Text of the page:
In the case of the Estonia, the roughly 40 minutes between the breaking of the bow visor and the capsizing of the ship should have been enough time to enable everyone on board to escape from the ship. But the reality belies the IMO standard. Only 250 to 300 passengers and crew members managed to escape from the ferry.

The simulation illustrates why hundreds of desperate people never made it. For the first time, the Hamburg team, aided by the developers of Advanced evacuation simulation software, was able to take into account the effects of an increasing list on the ability of passengers and crew members to get out of the ship.

According to the researchers, the data they obtained diverged "substantially" from the IMO standards. The calculations for the virtual Estonia show that when a ship lists, its evacuation routes become almost impassable. In the simulation, only 278 of the 989 people on board the ship managed to reach the open decks. The ferry became a coffin for the rest.

Translated from the German by Christopher Sultan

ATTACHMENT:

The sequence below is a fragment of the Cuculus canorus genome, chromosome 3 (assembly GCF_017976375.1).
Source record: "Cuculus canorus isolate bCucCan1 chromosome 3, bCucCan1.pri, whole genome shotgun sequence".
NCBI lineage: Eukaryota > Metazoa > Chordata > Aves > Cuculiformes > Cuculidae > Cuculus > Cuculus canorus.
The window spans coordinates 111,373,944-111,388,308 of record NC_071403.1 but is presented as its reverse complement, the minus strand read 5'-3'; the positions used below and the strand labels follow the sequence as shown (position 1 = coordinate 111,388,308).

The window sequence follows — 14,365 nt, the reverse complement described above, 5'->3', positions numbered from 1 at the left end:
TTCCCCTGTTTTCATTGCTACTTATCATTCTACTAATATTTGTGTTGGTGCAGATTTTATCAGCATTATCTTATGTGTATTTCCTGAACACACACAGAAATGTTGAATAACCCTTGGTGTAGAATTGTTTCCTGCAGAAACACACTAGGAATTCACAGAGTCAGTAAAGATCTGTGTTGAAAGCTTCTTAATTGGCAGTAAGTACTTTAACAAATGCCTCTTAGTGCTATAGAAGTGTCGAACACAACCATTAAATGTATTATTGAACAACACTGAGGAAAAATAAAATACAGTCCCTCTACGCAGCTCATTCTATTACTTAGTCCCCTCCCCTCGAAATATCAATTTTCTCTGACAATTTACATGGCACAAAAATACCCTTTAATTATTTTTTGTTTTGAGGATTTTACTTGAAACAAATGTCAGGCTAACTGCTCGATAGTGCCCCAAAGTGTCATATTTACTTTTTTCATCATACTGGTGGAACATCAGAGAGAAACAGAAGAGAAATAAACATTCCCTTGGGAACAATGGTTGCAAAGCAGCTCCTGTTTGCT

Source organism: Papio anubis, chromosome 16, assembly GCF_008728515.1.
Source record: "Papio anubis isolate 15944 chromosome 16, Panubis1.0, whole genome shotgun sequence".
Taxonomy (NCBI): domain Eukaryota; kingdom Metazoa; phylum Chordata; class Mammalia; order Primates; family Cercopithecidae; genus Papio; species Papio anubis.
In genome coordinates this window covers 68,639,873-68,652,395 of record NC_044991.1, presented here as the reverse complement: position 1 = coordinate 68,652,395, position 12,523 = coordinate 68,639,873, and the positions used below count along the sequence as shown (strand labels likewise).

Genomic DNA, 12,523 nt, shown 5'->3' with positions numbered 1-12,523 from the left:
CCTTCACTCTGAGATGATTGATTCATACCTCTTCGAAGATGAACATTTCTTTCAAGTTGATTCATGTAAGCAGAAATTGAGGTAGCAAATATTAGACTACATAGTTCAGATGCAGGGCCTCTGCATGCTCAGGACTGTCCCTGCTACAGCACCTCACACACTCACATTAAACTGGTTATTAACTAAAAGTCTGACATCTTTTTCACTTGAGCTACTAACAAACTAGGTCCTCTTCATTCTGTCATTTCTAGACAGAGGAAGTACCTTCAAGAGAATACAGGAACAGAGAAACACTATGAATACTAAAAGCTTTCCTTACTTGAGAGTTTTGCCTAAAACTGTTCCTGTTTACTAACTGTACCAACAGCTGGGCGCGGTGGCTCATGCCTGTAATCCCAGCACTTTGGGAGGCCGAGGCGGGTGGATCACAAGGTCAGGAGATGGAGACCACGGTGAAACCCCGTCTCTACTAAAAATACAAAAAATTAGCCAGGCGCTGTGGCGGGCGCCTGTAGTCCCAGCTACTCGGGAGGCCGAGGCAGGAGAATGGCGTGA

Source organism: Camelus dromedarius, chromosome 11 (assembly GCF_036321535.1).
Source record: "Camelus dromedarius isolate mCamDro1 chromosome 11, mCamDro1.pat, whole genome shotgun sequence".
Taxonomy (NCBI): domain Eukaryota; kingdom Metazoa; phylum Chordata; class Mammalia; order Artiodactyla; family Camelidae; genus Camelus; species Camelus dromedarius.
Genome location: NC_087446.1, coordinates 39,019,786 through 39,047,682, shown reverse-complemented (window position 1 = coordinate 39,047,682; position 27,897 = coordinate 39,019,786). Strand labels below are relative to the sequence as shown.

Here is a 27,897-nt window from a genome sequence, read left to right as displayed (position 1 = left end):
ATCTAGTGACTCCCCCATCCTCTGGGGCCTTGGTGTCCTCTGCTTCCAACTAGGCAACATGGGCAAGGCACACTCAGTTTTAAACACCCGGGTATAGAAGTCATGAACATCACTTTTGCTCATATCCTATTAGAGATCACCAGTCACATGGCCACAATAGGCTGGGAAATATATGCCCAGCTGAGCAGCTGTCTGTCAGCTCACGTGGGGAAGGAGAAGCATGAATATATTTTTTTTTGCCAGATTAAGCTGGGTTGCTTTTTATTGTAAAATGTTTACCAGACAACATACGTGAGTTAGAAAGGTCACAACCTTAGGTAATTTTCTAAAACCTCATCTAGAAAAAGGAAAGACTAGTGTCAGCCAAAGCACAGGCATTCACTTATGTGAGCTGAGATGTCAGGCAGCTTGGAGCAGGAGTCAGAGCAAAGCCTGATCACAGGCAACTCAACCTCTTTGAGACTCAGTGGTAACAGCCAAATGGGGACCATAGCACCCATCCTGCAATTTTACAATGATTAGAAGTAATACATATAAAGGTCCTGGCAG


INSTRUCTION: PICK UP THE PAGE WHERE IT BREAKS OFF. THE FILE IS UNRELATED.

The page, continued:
Posted by The Gray Monk at 09:22 AM | TrackBack

January 14, 2008

Honourable Member?

The current debacle in that house of liars and cheats called the Palace of Westminster revolves around a man who should never have been elected to it in the first place. Peter Hain is, as defined in our current legislation a terrorist or, at the very least someone who gives succour to terrorists. The irony of that is that he and the Party he represents have put that legislation in place. That he is now on the carpet for failing to declare "Members Interests" in the shape of a large donation to his campaign (failed) for the Deputy Leadership of the Labour Party comes as no surprise to any except this man's sycophants and apologisers.